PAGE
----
Interesting Search Ideas


that I hope to pursue some day

Feel free to take any of them, though. Can't copyright ideas after all. :p

Indexing the Web Using APIs

There are a lot of existing search engines that index themselves using APIs, including:

These websites are extremely limited in scope, though, as they're usually focused on the content of one site. My idea is to hyperscale this to a general search engine like Google. I can see an early prototype using a simple schema--title, description, link, upload date--for a relational database with full-text search and normalizing data from these APIs using some sort of plugin/interface system. This schema could then be expanded overtime (author, upvotes, reccomendations), allowing for more powerful search features.

I believe this approach to indexing the net has a lot of great approaches:

The main issues I can forsee with this idea are needing to pay for APIs and admitting that the majority of the web's content is centralized.

Graph-Based Search Powered by

This idea ties in a bit with the previous idea, but could still work well with traditional crawling.

Google and the other search engine giants created a few years back in order to make a push for structured data on the Web. Their vocabulary would be the basis of the schema for our graph-based search engine. Webpages would be converted (APIs, JSON-LD, OpenGraph) in order to match's vocabulary. They would then be ingested into our database as nodes and edges.

The important thing about is that its many schemas revolve heavily around relationships (articles have authors, for example). This can enable some powerful queries:

Another cool thing we can do since we already have all the data lying around is to show users a "normalized" view of the web, a la Tachyomi or mpv+youtube-dl. If you think about it, a tweet or Show HN post aren't all that different from one another, data-wise. They're both SocialMediaPostings with a number of UserLikes and Comments. Therefore, if they're both the same, why should we have to deal with the cognitive dissonance of multiple UIs? This would also make one's browsing experience faster since we wouldn't have to load JavaScript, trackers, ads or any other kinds of web bloat.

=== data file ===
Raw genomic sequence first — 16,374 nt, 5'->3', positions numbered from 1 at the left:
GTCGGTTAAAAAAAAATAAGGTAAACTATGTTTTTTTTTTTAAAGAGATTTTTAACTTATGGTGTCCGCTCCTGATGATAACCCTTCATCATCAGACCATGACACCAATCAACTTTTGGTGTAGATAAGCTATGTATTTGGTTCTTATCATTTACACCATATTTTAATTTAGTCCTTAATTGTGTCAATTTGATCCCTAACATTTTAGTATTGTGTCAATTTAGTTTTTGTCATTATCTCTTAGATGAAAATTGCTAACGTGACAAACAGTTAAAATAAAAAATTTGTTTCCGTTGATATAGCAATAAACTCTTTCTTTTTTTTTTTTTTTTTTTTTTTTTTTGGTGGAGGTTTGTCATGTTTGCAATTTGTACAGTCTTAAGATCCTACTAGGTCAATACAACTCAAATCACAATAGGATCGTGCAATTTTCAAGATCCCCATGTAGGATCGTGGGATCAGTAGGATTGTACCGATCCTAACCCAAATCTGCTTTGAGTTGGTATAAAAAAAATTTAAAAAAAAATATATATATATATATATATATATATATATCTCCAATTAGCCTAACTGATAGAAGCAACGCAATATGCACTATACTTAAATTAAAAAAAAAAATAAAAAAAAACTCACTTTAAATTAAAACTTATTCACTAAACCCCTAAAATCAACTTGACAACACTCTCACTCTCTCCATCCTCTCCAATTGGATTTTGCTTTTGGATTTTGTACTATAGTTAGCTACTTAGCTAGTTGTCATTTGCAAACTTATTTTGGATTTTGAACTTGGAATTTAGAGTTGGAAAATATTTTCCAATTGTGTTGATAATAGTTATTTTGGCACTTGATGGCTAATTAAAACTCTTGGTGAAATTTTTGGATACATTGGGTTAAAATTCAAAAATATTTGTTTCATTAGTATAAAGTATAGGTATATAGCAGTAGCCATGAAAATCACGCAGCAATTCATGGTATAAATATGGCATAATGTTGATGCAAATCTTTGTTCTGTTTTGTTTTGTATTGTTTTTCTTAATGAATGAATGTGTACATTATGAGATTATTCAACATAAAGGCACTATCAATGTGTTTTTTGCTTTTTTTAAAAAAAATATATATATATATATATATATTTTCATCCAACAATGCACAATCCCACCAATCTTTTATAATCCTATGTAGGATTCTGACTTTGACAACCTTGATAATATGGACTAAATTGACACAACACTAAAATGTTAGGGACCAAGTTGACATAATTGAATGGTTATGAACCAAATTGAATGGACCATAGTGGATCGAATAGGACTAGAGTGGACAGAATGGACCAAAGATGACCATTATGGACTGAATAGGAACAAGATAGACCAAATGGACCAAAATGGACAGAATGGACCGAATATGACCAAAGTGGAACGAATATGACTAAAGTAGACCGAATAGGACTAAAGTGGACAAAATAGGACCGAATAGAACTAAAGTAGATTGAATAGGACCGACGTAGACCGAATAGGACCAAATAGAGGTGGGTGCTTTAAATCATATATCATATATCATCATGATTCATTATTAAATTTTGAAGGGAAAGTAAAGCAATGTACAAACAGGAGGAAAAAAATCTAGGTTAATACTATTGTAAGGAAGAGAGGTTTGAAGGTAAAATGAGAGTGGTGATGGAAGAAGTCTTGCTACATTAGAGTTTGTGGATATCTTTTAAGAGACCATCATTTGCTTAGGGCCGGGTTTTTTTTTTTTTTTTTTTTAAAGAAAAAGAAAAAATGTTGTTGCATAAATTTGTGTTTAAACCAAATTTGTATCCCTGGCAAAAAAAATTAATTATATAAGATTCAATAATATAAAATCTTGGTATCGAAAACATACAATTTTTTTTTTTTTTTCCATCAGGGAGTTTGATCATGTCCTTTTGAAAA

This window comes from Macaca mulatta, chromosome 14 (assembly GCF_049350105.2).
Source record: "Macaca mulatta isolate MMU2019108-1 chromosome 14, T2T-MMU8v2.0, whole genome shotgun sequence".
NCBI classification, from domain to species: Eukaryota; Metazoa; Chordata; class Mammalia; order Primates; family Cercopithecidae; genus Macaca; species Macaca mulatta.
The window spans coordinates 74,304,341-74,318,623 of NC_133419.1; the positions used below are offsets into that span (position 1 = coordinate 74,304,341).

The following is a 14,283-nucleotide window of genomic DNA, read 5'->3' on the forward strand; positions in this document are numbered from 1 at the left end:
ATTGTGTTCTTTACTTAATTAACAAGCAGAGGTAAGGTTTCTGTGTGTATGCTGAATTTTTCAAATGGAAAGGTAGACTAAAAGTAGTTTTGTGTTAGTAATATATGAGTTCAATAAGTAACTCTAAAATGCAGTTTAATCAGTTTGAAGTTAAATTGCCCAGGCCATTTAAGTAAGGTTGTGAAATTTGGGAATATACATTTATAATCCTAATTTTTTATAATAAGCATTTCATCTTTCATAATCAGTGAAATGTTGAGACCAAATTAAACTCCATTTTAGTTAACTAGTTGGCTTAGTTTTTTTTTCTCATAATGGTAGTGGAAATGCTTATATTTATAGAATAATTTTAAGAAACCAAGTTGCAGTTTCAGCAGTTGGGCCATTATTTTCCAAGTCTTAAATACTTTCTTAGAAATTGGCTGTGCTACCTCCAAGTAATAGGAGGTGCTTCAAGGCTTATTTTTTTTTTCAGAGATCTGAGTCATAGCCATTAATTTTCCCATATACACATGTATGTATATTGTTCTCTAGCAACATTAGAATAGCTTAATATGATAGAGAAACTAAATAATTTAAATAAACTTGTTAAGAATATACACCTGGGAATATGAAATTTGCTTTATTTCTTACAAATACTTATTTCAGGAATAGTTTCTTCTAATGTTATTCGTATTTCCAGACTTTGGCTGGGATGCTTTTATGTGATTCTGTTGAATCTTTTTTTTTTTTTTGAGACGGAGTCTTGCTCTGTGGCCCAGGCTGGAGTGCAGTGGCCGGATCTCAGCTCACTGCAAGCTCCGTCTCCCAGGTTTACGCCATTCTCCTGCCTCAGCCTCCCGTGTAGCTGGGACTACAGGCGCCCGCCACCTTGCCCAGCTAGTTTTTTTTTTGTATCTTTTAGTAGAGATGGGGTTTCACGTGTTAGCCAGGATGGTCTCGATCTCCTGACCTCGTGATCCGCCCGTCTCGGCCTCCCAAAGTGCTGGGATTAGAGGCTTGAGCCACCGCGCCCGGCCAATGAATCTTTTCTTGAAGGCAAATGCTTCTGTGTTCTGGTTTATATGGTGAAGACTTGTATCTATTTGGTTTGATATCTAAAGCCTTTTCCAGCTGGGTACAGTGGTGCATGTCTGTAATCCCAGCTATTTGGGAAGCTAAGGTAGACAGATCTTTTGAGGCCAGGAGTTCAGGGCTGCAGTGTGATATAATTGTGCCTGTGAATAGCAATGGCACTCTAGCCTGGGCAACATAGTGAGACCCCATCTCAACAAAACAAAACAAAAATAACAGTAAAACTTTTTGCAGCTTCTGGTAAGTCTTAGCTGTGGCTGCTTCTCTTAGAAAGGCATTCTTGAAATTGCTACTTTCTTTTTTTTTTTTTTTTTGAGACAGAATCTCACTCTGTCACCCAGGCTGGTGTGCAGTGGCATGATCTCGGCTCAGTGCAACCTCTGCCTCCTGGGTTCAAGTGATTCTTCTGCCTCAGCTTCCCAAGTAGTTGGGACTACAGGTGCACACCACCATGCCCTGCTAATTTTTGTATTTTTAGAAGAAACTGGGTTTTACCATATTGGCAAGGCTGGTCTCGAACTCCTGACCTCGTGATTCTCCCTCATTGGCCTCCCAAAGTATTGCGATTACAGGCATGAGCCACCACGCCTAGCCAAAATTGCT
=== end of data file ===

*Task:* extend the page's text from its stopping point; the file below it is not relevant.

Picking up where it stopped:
A neat side-effect of this would be that we could create a command-line tool for accessing normalized data on the web; think jc for the web or extruct on steroids.

The only downsides to this idea I see right now are that is at times vague in its documentation and concerns about graph database performance compared to that of relational databases due to personal lack of experience.

Reverse Image Metasearch

I use reverse image search pretty regularly (two to three times a week). I find it quite inconvienent that there isn't a good reverse search UI for mobile devices; most websites require you to enter your browser's "desktop mode" in order to the functionality to even appear. It's also hard to make a search on multiple engines at once; this is necessary for content like anime as sometimes an engine may be able to cover for another's gaps. A reverse image metasearch engine would solve both of these issues with one stone. If you're looking for engines to implement, the Search by Image extension is a good place to start.

I actually tried doing something like this a while back, but lost energy due to focusing too much on the backend of implementing engines and not enough on the frontend, along with using it as an opportunity to teach myselfPython asyncio, metaclasses, dataclasses, and unit testing all at the same time; I think that that may have been a bit too much for me. I certainly plan to come back to this idea some day, though, as it would genuinely be helpful to me.

The Ultimate Personal Search Engine

The metasearch engine to end all metasearch engines; a direct attack on Neeva. This engine would run entirely locally, and maintain an index in an SQLite file. You would net yourself the powerful metasearch functionality of searX, the Web 2.0 personalization of Neeva, and the locality of Finda. You'd have your browsing history, web search results, and GitHub stars all in one place and away from prying eyes.

Ranking by Functionality

This would be very similar to that of Marginalia, and would ideally be combined with other algorithms like PageRank and full-text search.

This algorithm would rank highly websites that:

The main conundrum would come from efficiently testing webpages for all of this functionality.